Wetting watercolor paper – but only the back!
Today I will be looking at the benefits of wetting the back of your watercolor paper. For most people this tip will make it easier for them to create better paintings.
One of the most common questions I get asked by my students is, “Do I wet my paper?”
Now, when students ask this, they are referring to the front of the paper.
I usually respond by saying, yes, I do, but not the front of the paper. I almost always wet the back however. Very rarely the front.
I am going to cover why you might want to wet the back of your watercolor paper, how much to wet it, and when not to wet it as much, if at all. At the end I will also talk briefly about when you might want to wet the front of your paper.
There are 4 reasons why you should wet the back of your paper.
More time to paint
The most important reason is that it will give you a great deal more time to paint before the surface of your paper dries. This also means there is much less need to use a spray bottle to keep the paper surface at the right wetness level for wet-on-wet passages. I started wetting the back of my paper about two years ago when looking for solutions to the problem my students often have of their work drying too fast. In the past I used a spray bottle to keep the surface of my painting at the right wetness and I still do, but nowhere near as often. Where before I would use a water spray bottle multiple times with every painting, I now might only use it once or twice in one out of ten paintings.
Watercolor paper stays flat – not need to stretch it
The second reason is that it lets you paint on flat paper without any cockles. Wetting the back sufficiently makes the paper expand and sit very flat on your painting board. This makes it much easier to paint on.
Less stress when painting with watercolors
Thirdly you don’t have to rush. It is often said that a good watercolor is a quick watercolor. However, this technique lets you slow down a little, giving you more time to think as you paint.
Easier to lift watercolor paint from your painting
Finally, as the paper will have more water in it, the paint sits closer to the surface. This makes it easier to lift paint for corrections or to create positive shapes out of the background. This can be quite useful for painting subjects such as dramatic skies where a lot of edge softening and adjustment might need to be done. This point mainly applies to non-staining paints, however. Those that stain are very hard to lift if at all possible.
How much should you wet your paper?
To answer this question, you must understand why paintings dry too fast. I used to think that it was because the water on the surface of my painting was evaporating too quickly. However, the real reason is because the paper below the surface is like a sponge, and it can absorb a great deal of water.
After doing my drawing, I start by wetting the back quite heavily twice. Then while the paper is absorbing that water, I mix the starting colors for my painting. Once I have mixed enough paint, of the right color and tone, I go back and wet the back of my paper again. I then carefully lift the paper and wet my waterproof board as well.
Just wetting the back of your paper once is not enough!
I mainly use 185 gsm paper. If you paint with the thicker 300gsm paper, you might need to wet it twice as much.
You will know when your paper has absorbed enough water when it sits totally flat on your support board. And when you turn it over the right way the front surface should be cool to touch but not wet.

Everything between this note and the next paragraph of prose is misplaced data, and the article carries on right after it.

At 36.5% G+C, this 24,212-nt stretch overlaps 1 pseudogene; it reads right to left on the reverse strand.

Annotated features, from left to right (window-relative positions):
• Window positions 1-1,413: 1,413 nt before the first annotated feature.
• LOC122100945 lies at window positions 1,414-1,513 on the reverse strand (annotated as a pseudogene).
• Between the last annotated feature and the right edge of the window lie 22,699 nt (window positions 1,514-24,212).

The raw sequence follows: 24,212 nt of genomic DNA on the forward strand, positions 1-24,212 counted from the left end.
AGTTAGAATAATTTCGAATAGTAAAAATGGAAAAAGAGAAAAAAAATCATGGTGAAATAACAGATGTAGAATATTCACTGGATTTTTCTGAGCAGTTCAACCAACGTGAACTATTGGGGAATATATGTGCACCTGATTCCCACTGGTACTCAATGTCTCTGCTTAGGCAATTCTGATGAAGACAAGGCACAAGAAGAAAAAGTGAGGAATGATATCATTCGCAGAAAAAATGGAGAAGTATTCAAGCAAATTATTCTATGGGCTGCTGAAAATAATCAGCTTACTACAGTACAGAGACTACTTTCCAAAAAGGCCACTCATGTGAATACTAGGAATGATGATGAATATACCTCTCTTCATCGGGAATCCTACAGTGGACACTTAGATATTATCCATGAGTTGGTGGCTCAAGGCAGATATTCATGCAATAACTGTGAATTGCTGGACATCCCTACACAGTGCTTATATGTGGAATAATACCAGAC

I have heard of some artists that wet both the front and back of their paper and then dry the front before painting. I don’t see a need for this as you end up needlessly removing some of the sizing on the paper surface. This would alter how the paper responds to your paint. For experienced artists this is probably not a problem, but it can make it more difficult for beginners.
I am now going to talk about why I don’t wet the front of my watercolor paper.
I almost never wet the front of my paper. The reason for this is if the working surface is wet then I can only produce soft wet on wet edges. I like more edge variety in my work. My skies usually have wet on wet areas as well as lovely dry brush strokes, which I would not be able to produce on a wet surface. Remember, once you lay down some paint, you have effectively wet the paper. If you go back into your wet wash, you are now creating wet on wet shapes.
Also, if you spend time mixing your starting colors, testing them on a scrap piece of watercolor paper for both color and tone, your tones will be incorrect if you then paint them onto a wet surface. The water on the surface of your paper will immediately dilute your paint making it a lighter tone than you had planned.
So, when would I wet the front of my paper.
If I wanted to slosh paint around on the surface of my painting, then I might possibly wet the front of my paper. With a very wet surface you can pick up your board and very easily make the paint flow around your painting.
Another occasion might be when doing a foggy or misty scene. In that case most of the edges are soft, with no white paper preserved. Then, provided you can make an allowance for the surface water diluting your paint mixture, you could wet the front to make it easier for subtle wet on wet passages.
When would I not wet the back of my paper.
If I am painting “plein air” in a cold environment, wetting the back might mean the paint takes too long to dry. In that case I don’t wet the back.
Also, if I am just doing a small sketch or using a watercolor sketch book then I don’t wet the back of the paper.
You must think about the effect you are trying to create and the environment you are working in before deciding if you are going to wet the back or the front of your paper. Hopefully this video will help you make an informed decision.
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